In an age of whistle-blower crackdowns, journalists and sources can now look to a new technology that looks to be the most promising tool for protecting anonymous sources yet: SecureDrop. The Freedom of the Press Foundation, a non-profit for protecting journalists, has taken over the project for finishing and implementing the communication system that had been developed by deceased internet revolutionary Aaron Swartz and Wired Magazine’s Kevin Poulsen. Now, news agencies don’t even have to know who their sources are.
The system name SecureDrop had been reworked from Swartz’s and Poulsen’s name DeadDrop. Interestingly, DeadDrop is closer to defining what the system actually does. A dead drop, in general definition, implies an information transaction where the two parties don’t have to be in the same location or even know each other’s identities. That’s exactly what this new system does.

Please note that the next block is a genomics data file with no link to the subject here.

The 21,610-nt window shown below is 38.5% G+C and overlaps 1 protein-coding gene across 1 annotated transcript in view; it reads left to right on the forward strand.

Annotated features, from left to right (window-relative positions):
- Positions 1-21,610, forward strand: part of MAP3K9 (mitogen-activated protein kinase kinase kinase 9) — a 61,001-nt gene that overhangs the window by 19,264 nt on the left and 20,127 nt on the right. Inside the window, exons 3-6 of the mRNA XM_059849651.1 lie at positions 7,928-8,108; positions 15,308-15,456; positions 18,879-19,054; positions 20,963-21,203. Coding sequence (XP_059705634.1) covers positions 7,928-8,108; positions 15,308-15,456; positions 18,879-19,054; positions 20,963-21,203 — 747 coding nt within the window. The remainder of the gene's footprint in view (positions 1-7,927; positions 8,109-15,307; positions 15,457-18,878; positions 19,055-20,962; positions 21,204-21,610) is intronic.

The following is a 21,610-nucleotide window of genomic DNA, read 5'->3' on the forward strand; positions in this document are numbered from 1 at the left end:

Here’s how it works. SecureDrop is an application, written with the Python programming language. The application is simple in the aspect that it accepts documents via the internet and encrypts them against view from anyone else. The unique function to SecureDrop is the anonymity for the document sender that’s generated by a unique code shielding the sender’s identity.
The safeguard for sources and whistleblowers is that there’s no way that news agencies can give up their sources under pressure or submit to forms of prosecution. JP Barlow of the Freedom of the Press Foundation stated that, “We’ve reached a time in America when the only way the press can assure the anonymity and safety of their sources is not to know who they are.” Sources can operate without anyone else knowing their identities but themselves.
The downside of transparency for larger stories like government scandals is that there is usually little privacy for sources either. SecureDrop strives to be that balance where there’s privacy for those aid in helping break larger stories of transparency.
Critics may point to the dangers of completely anonymous sources, and even cry for irony in breaking cases of “transparency.” And anonymous sources might not prove to be reliable or trustworthy.
But anonymity is not a new aspect of journalism though. These issues have existed before. Verification and research is always at the hand of the journalist. The breakthrough is that there is finally a technology that can protect the relationship between anonymous sources and the journalists who work with them.